God vs. gang? For some ex-gangsters in El Salvador, rehab happens at church

Rehabilitation is a challenge for El Salvador's ex-gang members, and the organizations trying to help them. But addressing the factors that bring teens into gangs – like a sense of belonging and identity – can also be key to getting them out, some groups say.

Milli Legrain
A former gang member attended a weekly gathering for prayer and to discuss life plans at Eben Ezer church in San Salvador, El Salvador.

Wilfredo sits on a plastic chair inside Eben Ezer church, nestled in a gang-controlled neighborhood of El Salvador’s capital. It’s not hard to see why he’s a leader at the church: charismatic, completely bilingual, and polished in his button-down shirt – despite the sweltering heat.

But directly beneath his Adam’s apple, two numbers are visible: 1 and 8, for Barrio 18 – one of El Salvador’s two main gangs, who have helped make the country one of the world’s most violent. The shirt hides many more tattoos, signs of the different kind of leader Wilfredo once was: running Barrio 18’s international communications from Honduras to El Salvador, across Mexico and the United States.

“I got to know Christ in jail,” says Wilfredo, whose last name has been omitted for privacy. Here at Eben Ezer, it’s a common story. Every Tuesday, he brings together former gang members who, like him, say they have left gang life for good after becoming Evangelical Christians in prison.

More than 400 ex-members say that evangelical groups have helped them leave the gangs – a drop in the bucket here, where as many as 60,000 gang members control large parts of the country. But in a society where gangs are so deeply entrenched and government attempts to curb the violence have often failed, some churches’ experiences suggest that addressing the basic needs that many young people hope to find in gang life – acceptance, belonging, stability – can also be key to getting them out.

Wilfredo’s family brought him to the United States at age 10, and eventually, like many Salvadoran immigrants, he joined the Barrio 18 gang in its birthplace – Los Angeles.

“I was a kid who just wanted to fit it,” Wilfredo says, remembering his teenage years in the late 1990s. “It was popular in those days to be part of a gang. I needed to belong to a gang to be accepted.”

But if efforts like Wilfredo’s show that rehabilitation can work, experts say, they also illustrate the challenges ahead. A lack of institutional support for, and even suspicion of, groups trying to engage with gang members and help set them up on a different path looms particularly large. Rehabilitation groups are often accused of being “gang sympathizers,” says Jeanne Rikkers, a human rights activist who has worked with gangs in prisons through a number of nongovernmental organizations. You’re treated “as if you yourself are a gang member,” she says.

Mano Dura

After 20 years in the US, Wilfredo was deported alone back to El Salvador, where he was arrested for armed robbery after connecting with the gang on the other side. He completed his 10-year sentence in January and is now a free man.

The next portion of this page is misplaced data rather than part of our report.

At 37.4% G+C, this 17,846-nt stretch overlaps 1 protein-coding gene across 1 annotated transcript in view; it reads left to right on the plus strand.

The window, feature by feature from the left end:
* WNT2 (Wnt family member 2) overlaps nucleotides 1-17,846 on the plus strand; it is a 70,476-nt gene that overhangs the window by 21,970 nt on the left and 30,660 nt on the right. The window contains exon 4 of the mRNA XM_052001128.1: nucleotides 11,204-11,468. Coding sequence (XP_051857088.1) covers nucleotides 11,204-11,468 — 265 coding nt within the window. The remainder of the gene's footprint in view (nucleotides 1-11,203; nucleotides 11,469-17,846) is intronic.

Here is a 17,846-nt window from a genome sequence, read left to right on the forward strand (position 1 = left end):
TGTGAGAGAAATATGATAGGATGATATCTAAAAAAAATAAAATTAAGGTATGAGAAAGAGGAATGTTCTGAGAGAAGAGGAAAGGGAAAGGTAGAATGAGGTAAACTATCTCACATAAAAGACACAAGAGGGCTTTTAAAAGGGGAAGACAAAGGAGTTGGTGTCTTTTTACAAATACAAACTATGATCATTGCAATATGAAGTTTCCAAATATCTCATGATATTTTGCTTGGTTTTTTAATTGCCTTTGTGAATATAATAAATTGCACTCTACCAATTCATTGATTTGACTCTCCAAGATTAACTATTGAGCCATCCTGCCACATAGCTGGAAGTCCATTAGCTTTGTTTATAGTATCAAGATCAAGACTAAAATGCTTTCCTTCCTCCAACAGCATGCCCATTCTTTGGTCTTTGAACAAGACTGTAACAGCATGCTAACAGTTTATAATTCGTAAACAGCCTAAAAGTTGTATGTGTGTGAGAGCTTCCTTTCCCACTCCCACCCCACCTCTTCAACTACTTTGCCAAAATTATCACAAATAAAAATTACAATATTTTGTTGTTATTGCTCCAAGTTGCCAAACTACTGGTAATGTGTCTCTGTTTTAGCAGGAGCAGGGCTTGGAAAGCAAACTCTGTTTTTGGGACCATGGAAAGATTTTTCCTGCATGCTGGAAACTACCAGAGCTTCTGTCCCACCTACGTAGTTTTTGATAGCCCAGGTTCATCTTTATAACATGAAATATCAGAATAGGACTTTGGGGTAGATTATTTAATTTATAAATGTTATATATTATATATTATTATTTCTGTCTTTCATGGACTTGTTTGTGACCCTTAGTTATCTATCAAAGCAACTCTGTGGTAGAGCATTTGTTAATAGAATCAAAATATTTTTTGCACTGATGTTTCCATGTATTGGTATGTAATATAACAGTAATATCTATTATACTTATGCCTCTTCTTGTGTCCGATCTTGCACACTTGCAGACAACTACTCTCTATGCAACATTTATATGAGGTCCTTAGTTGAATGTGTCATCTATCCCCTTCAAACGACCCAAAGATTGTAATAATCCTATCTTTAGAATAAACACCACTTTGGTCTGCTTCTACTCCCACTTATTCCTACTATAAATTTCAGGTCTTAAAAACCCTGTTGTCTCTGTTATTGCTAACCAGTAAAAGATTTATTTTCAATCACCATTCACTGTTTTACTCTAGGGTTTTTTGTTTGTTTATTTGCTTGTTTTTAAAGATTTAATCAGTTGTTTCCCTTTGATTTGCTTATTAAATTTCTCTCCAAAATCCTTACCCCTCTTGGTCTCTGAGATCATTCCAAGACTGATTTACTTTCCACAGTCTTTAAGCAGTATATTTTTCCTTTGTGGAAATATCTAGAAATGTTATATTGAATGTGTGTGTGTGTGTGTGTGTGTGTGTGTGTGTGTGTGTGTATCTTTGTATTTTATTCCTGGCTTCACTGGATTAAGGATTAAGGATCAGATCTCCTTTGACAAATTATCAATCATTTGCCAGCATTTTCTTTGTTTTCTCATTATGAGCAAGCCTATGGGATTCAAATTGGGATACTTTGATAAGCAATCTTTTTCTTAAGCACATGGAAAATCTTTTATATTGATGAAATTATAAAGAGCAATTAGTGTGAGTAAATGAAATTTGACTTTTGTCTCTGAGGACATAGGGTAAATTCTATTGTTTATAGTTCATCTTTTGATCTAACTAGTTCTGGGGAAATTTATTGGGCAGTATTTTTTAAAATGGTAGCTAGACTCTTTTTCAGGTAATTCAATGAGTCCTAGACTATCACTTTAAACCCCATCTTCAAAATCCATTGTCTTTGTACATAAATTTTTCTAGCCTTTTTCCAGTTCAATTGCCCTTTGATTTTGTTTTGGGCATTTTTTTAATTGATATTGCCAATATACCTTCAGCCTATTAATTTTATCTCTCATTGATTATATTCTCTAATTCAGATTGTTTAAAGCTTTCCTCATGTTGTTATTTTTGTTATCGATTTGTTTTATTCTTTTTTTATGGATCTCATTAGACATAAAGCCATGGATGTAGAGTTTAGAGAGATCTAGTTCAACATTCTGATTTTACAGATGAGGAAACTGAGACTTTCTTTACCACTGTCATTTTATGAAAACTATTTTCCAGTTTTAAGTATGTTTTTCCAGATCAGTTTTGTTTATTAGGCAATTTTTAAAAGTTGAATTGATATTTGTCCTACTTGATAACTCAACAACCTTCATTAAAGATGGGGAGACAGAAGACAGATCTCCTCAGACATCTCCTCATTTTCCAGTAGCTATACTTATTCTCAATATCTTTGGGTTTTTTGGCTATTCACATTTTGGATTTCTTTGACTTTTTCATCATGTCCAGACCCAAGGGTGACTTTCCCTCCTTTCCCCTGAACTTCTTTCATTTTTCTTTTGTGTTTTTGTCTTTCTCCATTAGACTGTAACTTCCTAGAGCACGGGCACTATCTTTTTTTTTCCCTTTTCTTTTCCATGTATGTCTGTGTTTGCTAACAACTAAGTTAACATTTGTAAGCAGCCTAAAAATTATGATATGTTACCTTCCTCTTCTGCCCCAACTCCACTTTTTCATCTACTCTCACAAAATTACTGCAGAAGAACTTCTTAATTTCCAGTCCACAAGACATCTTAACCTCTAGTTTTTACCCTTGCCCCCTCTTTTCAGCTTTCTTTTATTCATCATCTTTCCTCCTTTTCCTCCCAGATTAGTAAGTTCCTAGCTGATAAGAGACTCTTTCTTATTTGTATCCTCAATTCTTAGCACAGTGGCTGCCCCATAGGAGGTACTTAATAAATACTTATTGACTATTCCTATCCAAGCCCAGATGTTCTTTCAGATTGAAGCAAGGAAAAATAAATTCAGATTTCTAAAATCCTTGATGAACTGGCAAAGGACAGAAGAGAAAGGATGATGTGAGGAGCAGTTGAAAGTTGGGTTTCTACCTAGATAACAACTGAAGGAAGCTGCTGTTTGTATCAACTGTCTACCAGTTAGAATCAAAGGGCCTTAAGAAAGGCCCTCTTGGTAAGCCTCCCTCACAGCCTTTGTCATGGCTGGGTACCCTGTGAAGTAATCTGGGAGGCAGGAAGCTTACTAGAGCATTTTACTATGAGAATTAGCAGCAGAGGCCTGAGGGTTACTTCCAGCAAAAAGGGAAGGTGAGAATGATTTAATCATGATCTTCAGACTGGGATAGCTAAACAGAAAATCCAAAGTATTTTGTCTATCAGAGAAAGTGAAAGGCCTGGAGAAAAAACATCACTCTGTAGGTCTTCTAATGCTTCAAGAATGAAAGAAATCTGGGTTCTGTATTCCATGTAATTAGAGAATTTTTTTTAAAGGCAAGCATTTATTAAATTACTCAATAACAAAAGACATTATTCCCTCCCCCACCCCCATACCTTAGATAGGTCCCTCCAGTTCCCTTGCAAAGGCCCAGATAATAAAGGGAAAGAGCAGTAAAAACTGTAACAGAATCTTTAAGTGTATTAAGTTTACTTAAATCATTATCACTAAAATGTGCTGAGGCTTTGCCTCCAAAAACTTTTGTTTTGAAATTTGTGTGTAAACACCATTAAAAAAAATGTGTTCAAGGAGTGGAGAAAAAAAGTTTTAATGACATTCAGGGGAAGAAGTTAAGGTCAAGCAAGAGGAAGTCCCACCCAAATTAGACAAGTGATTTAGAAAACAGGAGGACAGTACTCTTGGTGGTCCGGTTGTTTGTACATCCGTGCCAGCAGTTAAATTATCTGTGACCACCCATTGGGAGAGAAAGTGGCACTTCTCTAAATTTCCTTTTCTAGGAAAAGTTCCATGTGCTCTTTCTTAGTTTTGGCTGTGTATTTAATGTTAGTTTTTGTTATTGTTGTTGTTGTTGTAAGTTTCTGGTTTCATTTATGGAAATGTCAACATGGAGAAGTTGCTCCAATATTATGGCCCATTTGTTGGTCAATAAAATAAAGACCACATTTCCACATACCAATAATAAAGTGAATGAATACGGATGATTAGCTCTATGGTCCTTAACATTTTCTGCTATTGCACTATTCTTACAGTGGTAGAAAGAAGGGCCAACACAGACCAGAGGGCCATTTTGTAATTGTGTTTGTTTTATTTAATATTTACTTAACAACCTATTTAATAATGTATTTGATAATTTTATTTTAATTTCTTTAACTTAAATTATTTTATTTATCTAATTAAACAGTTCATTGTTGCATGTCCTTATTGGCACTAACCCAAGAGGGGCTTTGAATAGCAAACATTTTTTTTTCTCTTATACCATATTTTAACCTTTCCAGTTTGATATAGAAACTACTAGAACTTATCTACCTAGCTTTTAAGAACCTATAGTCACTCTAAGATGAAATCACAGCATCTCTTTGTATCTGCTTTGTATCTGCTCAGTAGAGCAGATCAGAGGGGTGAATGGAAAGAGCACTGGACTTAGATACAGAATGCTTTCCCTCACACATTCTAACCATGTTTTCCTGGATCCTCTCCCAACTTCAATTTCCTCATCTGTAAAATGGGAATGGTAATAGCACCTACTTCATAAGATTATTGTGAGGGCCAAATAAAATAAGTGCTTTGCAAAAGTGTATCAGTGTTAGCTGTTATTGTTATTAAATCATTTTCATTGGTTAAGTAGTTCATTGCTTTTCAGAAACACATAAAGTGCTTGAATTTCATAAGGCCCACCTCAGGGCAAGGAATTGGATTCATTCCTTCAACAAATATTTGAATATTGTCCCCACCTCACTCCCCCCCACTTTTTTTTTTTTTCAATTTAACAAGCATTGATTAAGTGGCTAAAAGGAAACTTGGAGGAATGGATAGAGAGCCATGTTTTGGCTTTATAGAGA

But the overall violence has hit epidemic proportions. In 2015, El Salvador claimed the highest homicide rate in the world. Last year, the murder rate dropped substantially – but there were still more than 5,000, in a country with only 6.4 million people.

A controversial 2012 truce between rival gangs MS-13 and Barrio 18 was criticized for lack of transparency. Violence spiked when it crumbled in 2014. Today, President Salvador Sánchez Cerén has opted for the hardline approach known as “mano dura,” or “iron fist.” The armed forces have been called in to deal with gang violence, while death squads have been accused of extrajudicial killings by human rights groups and investigative news outlets.

“People think that problems and social conflicts are going to be resolved with laws: the stricter the law, the more likely it is to be successful,” says Nelson Flores, a former security expert at FESPAD, one of the country’s leading human rights groups. “But actually it’s the opposite,” he adds, reeling off a list of laws that failed to stop the violence.

A government plan called Safe El Salvador coupled law enforcement with institutional strengthening and social policies including job creation for young people and rehabilitation for prisoners. Human rights organizations, however, say the government has failed to implement the plan. A separate government prison management program, called Yo Cambio (I Change), offers skill training intended to ease inmates’ readjustment to post-prison life. Local NGOs, however, have criticized it for not focusing on gangs.

But for several hundred former gang members, help has come from perhaps an unlikely place: churches.

“The Evangelicals are perhaps the only way in which gang members can retire or walk away from gangs without leaving the country,” says José Miguel Cruz, a researcher at Florida International University who has been studying gangs in El Salvador for 20 years. “There is no other consistent rehabilitation effort in El Salvador right now.”